In prior articles I’ve shared with you some information about the importance of estate planning for “non-traditional families”. This article is specifically covering the impact of owning real estate with another person who is not your spouse and the importance of addressing those ownership interests in your estate plans.
I see the scenario quite often where two people are not married, possibly living together and decide to purchase real estate together. Each has decided to contribute to the purchase of the new property and start building a new life together. One of the first questions we need answered when we sit down to discuss an estate plan for either one or both of these individuals: “how do you hold title to your real estate?”
Most of the time when you are purchasing real estate you are working with a realtor, bank and closing/title company. They each have their area of expertise. However, none of them are licensed to provide you legal advice as to the best way to take title to that new piece of real estate and what that means to your estate plan. None will be discussing with you what you want to have happen to your interest in that property if you were to pass away or if the party you are purchasing with passed away.
The language in the deed is important depending on what you want to have happen with the property. If you purchase real estate with another person and you own the property as “joint tenant” that means if one of you passes away, the entire piece of property belongs to the survivor. The last man standing concept. This may be exactly what you intend, but it is important to understand the impact of this language.
In the alternative your deed may not indicate “joint tenancy” but instead list ownership as “tenants in common”. If you pass away still owning this property with another person your ½ interest is preserved. That means that your heirs or whoever you have listed in your Will or Trust for your estate plan will now own ½ an interest in that property with the person your purchased it with.
You can imagine some challenges that can come if you don’t plan ahead to address this issue in your estate plan. For example, Bill and Sue are not married. They have dated for many years and decide to purchase their dream home on the lake. Bill and Sue each contribute one half the cost of the purchase of the new property. Bill has a daughter from a prior marriage, Sue has two sons from her prior marriage. The deed says they are tenants in common. Bill passes away and has not done any planning related to his ½ interest. We will likely go through a court probate process to pass Bill’s ½ interest to his daughter. Now, Sue owns her dream lake home with Bill’s daughter. Who is going to pay for on-going expenses related to the property? How might property use be shared? What if Bill’s daughter lives in California and wants to sell her ½ interest and Sue does not have the financial ability to buy out Bill’s daughter. The scenario can just get more and more complicated.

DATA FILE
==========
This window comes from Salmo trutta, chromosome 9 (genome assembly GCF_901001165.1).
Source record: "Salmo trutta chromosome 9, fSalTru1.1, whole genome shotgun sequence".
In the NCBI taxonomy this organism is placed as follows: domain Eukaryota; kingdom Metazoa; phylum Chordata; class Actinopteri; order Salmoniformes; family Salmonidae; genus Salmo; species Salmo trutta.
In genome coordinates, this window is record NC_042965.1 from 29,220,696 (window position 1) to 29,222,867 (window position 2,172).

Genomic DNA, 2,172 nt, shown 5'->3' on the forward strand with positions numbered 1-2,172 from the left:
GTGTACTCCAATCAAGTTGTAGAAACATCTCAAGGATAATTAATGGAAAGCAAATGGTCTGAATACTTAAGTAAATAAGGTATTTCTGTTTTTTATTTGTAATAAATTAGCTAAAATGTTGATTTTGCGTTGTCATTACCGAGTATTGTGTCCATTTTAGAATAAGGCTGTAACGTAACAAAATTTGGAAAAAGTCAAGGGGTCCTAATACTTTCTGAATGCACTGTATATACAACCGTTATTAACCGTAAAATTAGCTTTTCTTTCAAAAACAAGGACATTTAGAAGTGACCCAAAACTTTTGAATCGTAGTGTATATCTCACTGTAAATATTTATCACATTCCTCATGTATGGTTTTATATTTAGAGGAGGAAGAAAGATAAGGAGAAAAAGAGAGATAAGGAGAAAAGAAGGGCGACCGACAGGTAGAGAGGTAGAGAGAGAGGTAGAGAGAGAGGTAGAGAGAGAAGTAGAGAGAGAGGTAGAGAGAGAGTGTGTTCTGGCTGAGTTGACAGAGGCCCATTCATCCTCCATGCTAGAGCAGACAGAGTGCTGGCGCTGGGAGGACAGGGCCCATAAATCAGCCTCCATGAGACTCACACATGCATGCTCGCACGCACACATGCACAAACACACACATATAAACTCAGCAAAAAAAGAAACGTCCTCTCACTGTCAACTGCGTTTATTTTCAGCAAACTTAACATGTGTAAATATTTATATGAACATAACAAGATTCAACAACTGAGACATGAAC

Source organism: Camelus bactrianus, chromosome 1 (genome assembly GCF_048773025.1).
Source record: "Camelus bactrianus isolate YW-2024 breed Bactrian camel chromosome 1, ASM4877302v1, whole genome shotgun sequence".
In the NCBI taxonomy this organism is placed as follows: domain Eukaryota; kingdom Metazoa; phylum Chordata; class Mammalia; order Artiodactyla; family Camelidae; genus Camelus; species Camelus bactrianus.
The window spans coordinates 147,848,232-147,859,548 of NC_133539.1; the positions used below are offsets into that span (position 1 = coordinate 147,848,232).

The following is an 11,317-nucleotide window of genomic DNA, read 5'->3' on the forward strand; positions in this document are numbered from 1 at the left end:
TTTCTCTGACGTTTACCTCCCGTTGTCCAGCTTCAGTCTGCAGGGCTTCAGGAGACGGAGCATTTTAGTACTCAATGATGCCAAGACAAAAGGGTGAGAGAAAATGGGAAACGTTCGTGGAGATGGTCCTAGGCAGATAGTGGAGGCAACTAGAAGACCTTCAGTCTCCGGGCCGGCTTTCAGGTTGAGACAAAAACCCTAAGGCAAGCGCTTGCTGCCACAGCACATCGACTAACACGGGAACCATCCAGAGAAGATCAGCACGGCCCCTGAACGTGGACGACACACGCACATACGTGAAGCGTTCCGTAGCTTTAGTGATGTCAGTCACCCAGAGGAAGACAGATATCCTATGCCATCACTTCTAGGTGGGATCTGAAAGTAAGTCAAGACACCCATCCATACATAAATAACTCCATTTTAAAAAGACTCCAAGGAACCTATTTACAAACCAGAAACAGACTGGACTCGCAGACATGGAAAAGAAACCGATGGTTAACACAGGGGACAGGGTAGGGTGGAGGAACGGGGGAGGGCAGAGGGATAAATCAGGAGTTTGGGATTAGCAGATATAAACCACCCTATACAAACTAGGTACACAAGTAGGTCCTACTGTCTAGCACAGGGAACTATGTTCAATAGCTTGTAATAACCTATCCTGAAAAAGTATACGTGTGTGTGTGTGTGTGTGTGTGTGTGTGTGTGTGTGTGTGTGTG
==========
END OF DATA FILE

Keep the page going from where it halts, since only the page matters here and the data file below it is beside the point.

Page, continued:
The moral of the story…….it is especially important that you sit down with an attorney to review your estate plan options so that all parties understand the impact of real estate ownership with a non-spouse and what happens to that interest in the future.
Planning does not have to be complex but it is important to talk through the various scenarios that may come up and what your wishes are. There are pros and cons to all of the options. Sit down with your attorney and start the discussion so that your wishes and goals are met.
Please send me an email at firstname.lastname@example.org with any topic suggestions or requests you may have. Although we cannot give you legal advice through the column, we can provide some general information that may be helpful for you to know. Our purpose is to educate and we hope that you can take something new away from this column each time you read it.